“To be is to do” or “To do is to be”?

Wes Gaab

(For the audio version of this blog, please visit: http://brothersinchristcmf.org/wp-content/uploads/2023/08/Mass-Blog-for-the-23rd-Sunday-in-Ordinary-time-2023.mp3)

That headline represents a debate between students of various philosophers. Who’s right? Depends. The best teachers will tell you that any of us is stronger living as a verb than a noun. A verb represents action (to do), and as such, represents a mission—no matter how humble. Take the verb “to usher,” for example. ” It means both to guide someone somewhere and to mark the start of something new. Being an usher simply qualifies you to wear that noun as a badge. The act of ushering requires action.

As a church usher, I learned from the best of them that what we humans do is an outward sign of how we got here. Wes Gaab was a teacher, a historian, a Purple Heart Hero of World War II, AND an occasional usher at our church. He was also an usher by how he lived. When I became an usher and Wes retired as such, I’d occasionally rely on him to fill gaps on our team when fellow ushers didn’t show up. The historian in him taught me that the greatest contributor to success for any endeavor is showing up. The Holy Spirit takes action from there.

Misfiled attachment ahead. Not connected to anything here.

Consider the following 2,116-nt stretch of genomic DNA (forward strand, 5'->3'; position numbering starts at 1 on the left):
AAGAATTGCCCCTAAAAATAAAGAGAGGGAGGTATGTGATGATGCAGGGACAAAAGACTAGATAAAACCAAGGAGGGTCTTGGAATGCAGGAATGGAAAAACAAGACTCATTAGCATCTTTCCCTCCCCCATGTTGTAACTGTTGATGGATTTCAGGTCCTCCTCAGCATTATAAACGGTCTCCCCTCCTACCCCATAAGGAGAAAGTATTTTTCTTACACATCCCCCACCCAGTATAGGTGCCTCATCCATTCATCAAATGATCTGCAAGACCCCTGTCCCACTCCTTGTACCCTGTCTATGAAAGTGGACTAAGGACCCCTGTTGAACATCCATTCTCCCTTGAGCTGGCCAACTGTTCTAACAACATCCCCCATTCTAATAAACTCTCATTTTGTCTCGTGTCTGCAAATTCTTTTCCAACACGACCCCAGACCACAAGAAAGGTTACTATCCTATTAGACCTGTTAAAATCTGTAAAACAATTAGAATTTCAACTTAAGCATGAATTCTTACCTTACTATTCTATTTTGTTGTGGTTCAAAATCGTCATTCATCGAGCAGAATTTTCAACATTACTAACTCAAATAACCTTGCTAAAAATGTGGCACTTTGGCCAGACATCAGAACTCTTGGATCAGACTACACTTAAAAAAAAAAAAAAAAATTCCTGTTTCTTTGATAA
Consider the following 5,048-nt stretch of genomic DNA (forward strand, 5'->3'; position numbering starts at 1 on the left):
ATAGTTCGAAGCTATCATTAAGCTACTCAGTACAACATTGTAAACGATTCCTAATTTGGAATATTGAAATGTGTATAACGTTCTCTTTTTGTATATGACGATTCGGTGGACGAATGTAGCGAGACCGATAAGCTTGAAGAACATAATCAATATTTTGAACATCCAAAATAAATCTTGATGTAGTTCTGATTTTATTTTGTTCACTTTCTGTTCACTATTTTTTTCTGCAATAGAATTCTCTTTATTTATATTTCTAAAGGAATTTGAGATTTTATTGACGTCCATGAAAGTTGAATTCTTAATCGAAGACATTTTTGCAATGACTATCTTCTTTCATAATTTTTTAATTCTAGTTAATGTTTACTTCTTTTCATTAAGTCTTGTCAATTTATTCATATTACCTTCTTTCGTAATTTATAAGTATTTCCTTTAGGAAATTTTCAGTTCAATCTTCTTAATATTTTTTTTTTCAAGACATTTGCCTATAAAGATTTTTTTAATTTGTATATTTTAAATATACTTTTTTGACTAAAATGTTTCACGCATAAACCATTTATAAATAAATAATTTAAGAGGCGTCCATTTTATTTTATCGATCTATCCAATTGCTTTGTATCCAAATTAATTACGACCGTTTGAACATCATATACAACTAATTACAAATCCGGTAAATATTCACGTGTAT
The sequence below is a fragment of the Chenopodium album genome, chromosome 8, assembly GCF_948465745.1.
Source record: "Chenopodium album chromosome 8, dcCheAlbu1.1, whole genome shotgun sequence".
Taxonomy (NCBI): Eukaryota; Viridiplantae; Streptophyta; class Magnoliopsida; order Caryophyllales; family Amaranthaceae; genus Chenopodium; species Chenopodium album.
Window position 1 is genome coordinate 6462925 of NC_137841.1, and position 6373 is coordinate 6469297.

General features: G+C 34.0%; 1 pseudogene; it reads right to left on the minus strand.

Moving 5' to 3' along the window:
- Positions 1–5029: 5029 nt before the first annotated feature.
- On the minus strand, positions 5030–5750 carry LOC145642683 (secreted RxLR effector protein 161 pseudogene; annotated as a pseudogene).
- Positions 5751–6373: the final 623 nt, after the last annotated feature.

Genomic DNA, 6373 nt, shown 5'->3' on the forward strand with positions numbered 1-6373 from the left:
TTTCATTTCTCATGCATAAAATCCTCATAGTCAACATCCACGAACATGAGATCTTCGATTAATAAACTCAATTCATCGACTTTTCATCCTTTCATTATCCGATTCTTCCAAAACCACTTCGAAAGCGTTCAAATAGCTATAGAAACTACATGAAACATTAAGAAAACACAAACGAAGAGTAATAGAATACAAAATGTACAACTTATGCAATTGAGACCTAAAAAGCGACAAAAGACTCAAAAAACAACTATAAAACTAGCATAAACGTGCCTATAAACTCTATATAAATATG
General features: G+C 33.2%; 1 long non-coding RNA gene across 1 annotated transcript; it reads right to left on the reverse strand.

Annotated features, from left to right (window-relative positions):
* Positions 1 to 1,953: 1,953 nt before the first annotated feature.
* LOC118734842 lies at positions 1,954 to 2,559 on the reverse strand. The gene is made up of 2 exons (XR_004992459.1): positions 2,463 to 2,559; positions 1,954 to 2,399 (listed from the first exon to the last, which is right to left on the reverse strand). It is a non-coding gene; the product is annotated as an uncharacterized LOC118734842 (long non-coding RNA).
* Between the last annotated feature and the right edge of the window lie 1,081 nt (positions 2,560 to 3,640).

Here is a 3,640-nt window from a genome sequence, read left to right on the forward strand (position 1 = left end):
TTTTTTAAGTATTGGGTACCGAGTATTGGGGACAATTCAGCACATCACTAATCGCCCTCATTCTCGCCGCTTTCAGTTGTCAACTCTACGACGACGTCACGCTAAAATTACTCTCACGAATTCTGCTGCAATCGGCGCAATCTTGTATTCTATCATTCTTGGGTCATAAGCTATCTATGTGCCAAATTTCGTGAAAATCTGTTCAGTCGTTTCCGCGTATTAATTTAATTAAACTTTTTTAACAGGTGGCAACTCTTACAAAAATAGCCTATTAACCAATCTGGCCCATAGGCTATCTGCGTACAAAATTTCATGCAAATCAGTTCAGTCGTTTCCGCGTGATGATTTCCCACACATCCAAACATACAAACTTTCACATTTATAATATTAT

Showing up to worship and to learn at church strengthens our faith and makes us both prophets and ushers. By showing others a new path, prophets—like ushers—become servants who are better known for their service than their title.  This Sunday’s first reading (Ez 33:7-9) documents the day the holder of the proper noun Ezekiel was redefined by God’s call to action:

You, son of man, I have appointed watchman for the house of Israel; when you hear me say anything, you shall warn them for me.

Paul was also redefined as that kind of heroic action figure who puts muscle where his mouth is. That spiritual power gave him the strength to shed his old self as Saul the persecutor. In the process, he learned that love is both a calling and the caller. Indeed, Love is the only word that is equally strong as a noun (synonymous with God) and a verb (God’s call to action). Love is such a powerful word that it summarizes the meaning of all the words in each of the ten commandments Moses ushered down Mount Sinai.

“You shall love your neighbor as yourself.” Love does no evil to the neighbor; hence, love is the fulfillment of the law, Paulteaches (Rom 13:8-10).

Love is both God’s name and the action two or more of us take when we pray for each other. Its power makes God act through us, as Jesus teaches through Matthew’s gospel this Sunday (Mt 18:15-20).

“If two of you agree on earth about anything for which they are to pray, it shall be granted to them by my heavenly Father. For where two or three are gathered together in my name, there am I in the midst of them.”

So, our gathering together ushers God’s spirit in amongst us. That same spirit recently ushered Wes to the reward he had coming to him. That reward awaits all who show people where love is for a living.

–Tom Andel

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